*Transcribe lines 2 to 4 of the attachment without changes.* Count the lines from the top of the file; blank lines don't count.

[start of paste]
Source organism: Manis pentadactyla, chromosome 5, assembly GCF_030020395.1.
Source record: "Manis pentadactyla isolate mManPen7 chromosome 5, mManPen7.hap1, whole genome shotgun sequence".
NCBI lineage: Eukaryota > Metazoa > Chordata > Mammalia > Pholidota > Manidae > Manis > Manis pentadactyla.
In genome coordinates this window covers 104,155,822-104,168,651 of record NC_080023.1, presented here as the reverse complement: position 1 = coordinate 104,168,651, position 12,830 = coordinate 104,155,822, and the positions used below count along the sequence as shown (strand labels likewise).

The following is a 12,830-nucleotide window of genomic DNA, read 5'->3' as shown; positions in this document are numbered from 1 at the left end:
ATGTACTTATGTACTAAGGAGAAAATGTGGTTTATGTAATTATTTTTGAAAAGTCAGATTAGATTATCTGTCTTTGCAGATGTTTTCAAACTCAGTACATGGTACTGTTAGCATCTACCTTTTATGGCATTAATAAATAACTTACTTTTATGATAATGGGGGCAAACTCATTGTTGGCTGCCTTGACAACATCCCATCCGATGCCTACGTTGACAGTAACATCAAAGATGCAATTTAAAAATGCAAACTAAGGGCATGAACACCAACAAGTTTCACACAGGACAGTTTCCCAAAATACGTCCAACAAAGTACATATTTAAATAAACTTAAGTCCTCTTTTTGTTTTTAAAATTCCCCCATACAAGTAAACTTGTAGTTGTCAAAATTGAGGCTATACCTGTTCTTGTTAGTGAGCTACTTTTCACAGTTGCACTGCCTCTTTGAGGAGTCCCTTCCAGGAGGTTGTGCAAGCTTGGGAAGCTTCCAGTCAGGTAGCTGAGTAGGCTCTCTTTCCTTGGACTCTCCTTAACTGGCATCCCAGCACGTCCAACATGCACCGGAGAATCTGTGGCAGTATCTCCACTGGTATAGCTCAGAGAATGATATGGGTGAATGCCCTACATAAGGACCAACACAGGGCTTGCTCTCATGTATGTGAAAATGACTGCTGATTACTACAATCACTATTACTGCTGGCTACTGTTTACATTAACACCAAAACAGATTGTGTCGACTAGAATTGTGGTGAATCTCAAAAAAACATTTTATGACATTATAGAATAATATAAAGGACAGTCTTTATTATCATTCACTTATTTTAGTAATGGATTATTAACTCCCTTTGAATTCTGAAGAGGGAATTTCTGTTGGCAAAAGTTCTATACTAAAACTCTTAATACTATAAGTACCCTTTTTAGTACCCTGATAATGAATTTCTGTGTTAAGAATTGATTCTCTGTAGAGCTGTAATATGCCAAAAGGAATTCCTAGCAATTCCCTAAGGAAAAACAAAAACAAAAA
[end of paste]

Source record: "Manis pentadactyla isolate mManPen7 chromosome 5, mManPen7.hap1, whole genome shotgun sequence".
NCBI lineage: Eukaryota > Metazoa > Chordata > Mammalia > Pholidota > Manidae > Manis > Manis pentadactyla.
In genome coordinates this window covers 104,155,822-104,168,651 of record NC_080023.1, presented here as the reverse complement: position 1 = coordinate 104,168,651, position 12,830 = coordinate 104,155,822, and the positions used below count along the sequence as shown (strand labels likewise).